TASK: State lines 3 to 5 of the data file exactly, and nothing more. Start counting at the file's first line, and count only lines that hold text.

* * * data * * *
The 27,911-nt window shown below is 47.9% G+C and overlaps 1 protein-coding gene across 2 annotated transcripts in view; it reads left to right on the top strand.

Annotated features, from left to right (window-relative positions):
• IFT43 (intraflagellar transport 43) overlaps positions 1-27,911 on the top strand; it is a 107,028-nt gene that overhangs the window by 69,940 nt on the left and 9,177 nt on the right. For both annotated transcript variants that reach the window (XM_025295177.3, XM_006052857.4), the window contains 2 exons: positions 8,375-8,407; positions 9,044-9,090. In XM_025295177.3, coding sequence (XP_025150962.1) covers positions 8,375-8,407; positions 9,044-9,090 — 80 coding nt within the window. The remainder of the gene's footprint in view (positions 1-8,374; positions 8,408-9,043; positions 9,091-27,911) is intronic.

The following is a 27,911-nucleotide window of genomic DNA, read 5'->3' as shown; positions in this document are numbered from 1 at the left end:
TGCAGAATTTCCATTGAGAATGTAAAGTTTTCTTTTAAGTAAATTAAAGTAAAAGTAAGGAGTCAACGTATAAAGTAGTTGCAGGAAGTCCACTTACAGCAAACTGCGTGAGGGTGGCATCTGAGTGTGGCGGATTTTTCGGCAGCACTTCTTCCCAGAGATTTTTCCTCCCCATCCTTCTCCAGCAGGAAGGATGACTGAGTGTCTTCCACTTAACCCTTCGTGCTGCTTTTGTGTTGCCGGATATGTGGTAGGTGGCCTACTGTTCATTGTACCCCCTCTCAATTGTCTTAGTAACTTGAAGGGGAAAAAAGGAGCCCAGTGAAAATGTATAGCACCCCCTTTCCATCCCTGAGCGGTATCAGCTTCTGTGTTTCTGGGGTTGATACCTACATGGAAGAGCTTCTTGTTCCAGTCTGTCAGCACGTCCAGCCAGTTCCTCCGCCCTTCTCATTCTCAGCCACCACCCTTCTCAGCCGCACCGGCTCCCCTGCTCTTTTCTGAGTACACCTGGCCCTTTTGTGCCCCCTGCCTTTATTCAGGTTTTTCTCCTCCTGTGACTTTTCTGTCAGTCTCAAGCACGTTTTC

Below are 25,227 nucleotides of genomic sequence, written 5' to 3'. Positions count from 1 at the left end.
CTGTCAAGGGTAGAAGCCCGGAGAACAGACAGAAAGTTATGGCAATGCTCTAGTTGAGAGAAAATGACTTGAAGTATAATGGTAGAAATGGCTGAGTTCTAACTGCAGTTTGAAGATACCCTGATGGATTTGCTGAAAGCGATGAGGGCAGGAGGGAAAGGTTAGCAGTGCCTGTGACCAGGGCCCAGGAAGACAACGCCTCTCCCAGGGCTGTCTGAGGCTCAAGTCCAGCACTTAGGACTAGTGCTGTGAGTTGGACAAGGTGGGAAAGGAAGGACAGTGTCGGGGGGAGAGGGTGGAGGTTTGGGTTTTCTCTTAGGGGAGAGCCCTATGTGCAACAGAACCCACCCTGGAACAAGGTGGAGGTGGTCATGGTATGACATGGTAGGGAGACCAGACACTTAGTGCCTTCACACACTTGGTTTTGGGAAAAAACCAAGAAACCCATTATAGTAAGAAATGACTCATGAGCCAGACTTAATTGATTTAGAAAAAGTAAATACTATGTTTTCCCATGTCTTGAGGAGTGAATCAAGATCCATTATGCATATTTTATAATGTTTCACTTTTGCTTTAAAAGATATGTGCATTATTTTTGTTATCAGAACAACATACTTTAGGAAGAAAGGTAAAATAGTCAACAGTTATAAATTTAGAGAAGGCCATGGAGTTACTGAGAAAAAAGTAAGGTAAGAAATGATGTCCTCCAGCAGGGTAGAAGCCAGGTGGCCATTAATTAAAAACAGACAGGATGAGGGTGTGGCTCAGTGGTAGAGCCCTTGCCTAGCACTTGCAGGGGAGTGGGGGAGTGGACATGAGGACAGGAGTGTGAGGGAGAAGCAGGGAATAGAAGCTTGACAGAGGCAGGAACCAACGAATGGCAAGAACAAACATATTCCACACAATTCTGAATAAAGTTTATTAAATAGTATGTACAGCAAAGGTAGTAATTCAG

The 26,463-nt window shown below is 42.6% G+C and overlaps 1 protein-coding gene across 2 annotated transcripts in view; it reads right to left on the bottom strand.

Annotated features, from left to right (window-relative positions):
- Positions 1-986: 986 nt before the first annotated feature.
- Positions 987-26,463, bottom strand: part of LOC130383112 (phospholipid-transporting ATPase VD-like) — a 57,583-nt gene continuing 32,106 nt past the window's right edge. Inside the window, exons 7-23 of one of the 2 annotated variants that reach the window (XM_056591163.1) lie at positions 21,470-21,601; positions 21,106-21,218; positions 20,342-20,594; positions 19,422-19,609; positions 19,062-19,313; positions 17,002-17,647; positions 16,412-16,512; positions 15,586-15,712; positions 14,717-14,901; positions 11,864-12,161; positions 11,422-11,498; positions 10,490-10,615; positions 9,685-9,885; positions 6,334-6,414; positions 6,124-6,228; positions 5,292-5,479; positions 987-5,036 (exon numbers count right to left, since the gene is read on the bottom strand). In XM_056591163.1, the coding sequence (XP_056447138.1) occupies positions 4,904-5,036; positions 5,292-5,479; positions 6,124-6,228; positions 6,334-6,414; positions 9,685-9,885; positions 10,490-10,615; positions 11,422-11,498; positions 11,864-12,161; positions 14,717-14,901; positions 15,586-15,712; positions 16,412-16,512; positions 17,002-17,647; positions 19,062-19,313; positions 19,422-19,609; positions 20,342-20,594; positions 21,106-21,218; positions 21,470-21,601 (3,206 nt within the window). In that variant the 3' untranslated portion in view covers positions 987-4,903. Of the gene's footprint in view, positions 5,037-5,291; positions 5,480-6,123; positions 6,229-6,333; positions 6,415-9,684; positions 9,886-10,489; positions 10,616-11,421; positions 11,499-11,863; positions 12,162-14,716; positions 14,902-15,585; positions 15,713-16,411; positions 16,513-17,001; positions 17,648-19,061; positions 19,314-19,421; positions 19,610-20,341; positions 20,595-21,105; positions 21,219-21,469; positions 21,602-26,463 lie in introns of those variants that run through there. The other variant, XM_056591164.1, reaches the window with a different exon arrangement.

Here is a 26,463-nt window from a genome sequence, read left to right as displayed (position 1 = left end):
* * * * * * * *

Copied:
• IFT43 (intraflagellar transport 43) overlaps positions 1-27,911 on the top strand; it is a 107,028-nt gene that overhangs the window by 69,940 nt on the left and 9,177 nt on the right. For both annotated transcript variants that reach the window (XM_025295177.3, XM_006052857.4), the window contains 2 exons: positions 8,375-8,407; positions 9,044-9,090. In XM_025295177.3, coding sequence (XP_025150962.1) covers positions 8,375-8,407; positions 9,044-9,090 — 80 coding nt within the window. The remainder of the gene's footprint in view (positions 1-8,374; positions 8,408-9,043; positions 9,091-27,911) is intronic.

The following is a 27,911-nucleotide window of genomic DNA, read 5'->3' as shown; positions in this document are numbered from 1 at the left end:
TGCAGAATTTCCATTGAGAATGTAAAGTTTTCTTTTAAGTAAATTAAAGTAAAAGTAAGGAGTCAACGTATAAAGTAGTTGCAGGAAGTCCACTTACAGCAAACTGCGTGAGGGTGGCATCTGAGTGTGGCGGATTTTTCGGCAGCACTTCTTCCCAGAGATTTTTCCTCCCCATCCTTCTCCAGCAGGAAGGATGACTGAGTGTCTTCCACTTAACCCTTCGTGCTGCTTTTGTGTTGCCGGATATGTGGTAGGTGGCCTACTGTTCATTGTACCCCCTCTCAATTGTCTTAGTAACTTGAAGGGGAAAAAAGGAGCCCAGTGAAAATGTATAGCACCCCCTTTCCATCCCTGAGCGGTATCAGCTTCTGTGTTTCTGGGGTTGATACCTACATGGAAGAGCTTCTTGTTCCAGTCTGTCAGCACGTCCAGCCAGTTCCTCCGCCCTTCTCATTCTCAGCCACCACCCTTCTCAGCCGCACCGGCTCCCCTGCTCTTTTCTGAGTACACCTGGCCCTTTTGTGCCCCCTGCCTTTATTCAGGTTTTTCTCCTCCTGTGACTTTTCTGTCAGTCTCAAGCACGTTTTC